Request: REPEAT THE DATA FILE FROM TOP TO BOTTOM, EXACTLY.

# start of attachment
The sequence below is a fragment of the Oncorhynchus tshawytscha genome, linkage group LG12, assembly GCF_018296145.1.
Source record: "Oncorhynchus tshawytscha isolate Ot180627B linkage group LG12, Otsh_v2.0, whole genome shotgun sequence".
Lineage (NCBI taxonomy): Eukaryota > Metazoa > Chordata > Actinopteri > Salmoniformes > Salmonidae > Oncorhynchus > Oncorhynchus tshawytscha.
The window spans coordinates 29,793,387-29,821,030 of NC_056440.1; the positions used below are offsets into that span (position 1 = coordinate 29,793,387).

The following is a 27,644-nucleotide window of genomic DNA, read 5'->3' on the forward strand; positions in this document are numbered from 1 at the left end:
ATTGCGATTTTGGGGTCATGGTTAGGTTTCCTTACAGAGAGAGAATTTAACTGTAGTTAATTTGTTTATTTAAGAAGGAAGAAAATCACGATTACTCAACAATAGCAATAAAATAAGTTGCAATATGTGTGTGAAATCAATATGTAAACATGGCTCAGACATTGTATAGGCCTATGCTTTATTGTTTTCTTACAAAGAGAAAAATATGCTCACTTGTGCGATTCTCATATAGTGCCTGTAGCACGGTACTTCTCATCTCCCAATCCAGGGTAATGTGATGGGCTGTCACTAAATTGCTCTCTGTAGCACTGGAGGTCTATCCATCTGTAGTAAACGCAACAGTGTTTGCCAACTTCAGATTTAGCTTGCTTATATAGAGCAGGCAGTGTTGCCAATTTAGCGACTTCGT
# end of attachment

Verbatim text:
The sequence below is a fragment of the Oncorhynchus tshawytscha genome, linkage group LG12, assembly GCF_018296145.1.
Source record: "Oncorhynchus tshawytscha isolate Ot180627B linkage group LG12, Otsh_v2.0, whole genome shotgun sequence".
Lineage (NCBI taxonomy): Eukaryota > Metazoa > Chordata > Actinopteri > Salmoniformes > Salmonidae > Oncorhynchus > Oncorhynchus tshawytscha.
The window spans coordinates 29,793,387-29,821,030 of NC_056440.1; the positions used below are offsets into that span (position 1 = coordinate 29,793,387).

The following is a 27,644-nucleotide window of genomic DNA, read 5'->3' on the forward strand; positions in this document are numbered from 1 at the left end:
ATTGCGATTTTGGGGTCATGGTTAGGTTTCCTTACAGAGAGAGAATTTAACTGTAGTTAATTTGTTTATTTAAGAAGGAAGAAAATCACGATTACTCAACAATAGCAATAAAATAAGTTGCAATATGTGTGTGAAATCAATATGTAAACATGGCTCAGACATTGTATAGGCCTATGCTTTATTGTTTTCTTACAAAGAGAAAAATATGCTCACTTGTGCGATTCTCATATAGTGCCTGTAGCACGGTACTTCTCATCTCCCAATCCAGGGTAATGTGATGGGCTGTCACTAAATTGCTCTCTGTAGCACTGGAGGTCTATCCATCTGTAGTAAACGCAACAGTGTTTGCCAACTTCAGATTTAGCTTGCTTATATAGAGCAGGCAGTGTTGCCAATTTAGCGACTTCGT